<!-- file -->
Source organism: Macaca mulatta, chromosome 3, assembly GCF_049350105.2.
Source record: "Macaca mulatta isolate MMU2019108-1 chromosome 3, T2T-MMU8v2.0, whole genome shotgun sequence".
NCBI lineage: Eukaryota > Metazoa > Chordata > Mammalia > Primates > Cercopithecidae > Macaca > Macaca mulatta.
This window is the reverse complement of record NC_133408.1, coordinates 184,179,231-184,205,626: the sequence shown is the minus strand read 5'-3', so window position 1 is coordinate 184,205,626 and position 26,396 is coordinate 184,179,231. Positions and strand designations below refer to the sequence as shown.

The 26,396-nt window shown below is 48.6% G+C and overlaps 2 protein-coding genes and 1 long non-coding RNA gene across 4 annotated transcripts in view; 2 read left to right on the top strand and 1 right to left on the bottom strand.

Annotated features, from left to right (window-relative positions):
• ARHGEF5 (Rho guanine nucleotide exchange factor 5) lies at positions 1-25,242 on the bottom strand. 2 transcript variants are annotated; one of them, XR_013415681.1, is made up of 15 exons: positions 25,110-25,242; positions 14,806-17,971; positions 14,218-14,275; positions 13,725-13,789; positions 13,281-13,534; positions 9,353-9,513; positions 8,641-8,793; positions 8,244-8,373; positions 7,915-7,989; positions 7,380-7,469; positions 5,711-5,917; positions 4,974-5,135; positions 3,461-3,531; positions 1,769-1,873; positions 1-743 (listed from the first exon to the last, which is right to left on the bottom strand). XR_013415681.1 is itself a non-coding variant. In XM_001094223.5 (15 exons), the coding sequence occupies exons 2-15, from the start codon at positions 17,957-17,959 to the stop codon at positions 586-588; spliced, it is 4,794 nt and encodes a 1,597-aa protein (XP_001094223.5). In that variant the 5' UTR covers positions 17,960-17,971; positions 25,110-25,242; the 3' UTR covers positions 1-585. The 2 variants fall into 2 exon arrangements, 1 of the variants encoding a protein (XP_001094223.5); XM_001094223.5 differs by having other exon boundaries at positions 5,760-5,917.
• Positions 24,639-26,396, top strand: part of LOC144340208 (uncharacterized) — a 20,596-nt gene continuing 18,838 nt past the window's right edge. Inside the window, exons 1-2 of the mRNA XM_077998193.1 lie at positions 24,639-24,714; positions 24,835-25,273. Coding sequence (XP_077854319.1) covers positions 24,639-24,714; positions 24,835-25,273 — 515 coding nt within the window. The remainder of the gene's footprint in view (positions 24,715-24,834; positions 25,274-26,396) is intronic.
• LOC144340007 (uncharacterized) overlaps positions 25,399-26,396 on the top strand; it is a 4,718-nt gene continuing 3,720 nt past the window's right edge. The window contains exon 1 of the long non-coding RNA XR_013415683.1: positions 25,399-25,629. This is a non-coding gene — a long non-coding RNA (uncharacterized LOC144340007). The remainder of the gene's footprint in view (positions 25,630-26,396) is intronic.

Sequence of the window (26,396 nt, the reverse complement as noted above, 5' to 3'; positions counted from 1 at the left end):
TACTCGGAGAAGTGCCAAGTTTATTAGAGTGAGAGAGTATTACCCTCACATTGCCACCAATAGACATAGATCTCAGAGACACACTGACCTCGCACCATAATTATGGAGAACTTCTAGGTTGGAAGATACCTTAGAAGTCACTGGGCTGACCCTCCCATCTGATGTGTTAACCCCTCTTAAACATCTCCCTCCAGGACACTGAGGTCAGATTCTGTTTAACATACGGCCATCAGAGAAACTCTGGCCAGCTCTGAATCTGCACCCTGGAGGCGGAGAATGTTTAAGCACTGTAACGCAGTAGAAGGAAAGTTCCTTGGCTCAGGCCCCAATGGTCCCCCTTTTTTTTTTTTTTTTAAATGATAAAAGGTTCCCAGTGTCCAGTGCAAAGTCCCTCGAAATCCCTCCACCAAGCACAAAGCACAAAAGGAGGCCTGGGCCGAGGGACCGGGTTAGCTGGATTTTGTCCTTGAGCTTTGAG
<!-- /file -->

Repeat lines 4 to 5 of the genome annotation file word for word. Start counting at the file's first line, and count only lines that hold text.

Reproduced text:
This window is the reverse complement of record NC_133408.1, coordinates 184,179,231-184,205,626: the sequence shown is the minus strand read 5'-3', so window position 1 is coordinate 184,205,626 and position 26,396 is coordinate 184,179,231. Positions and strand designations below refer to the sequence as shown.

The 26,396-nt window shown below is 48.6% G+C and overlaps 2 protein-coding genes and 1 long non-coding RNA gene across 4 annotated transcripts in view; 2 read left to right on the top strand and 1 right to left on the bottom strand.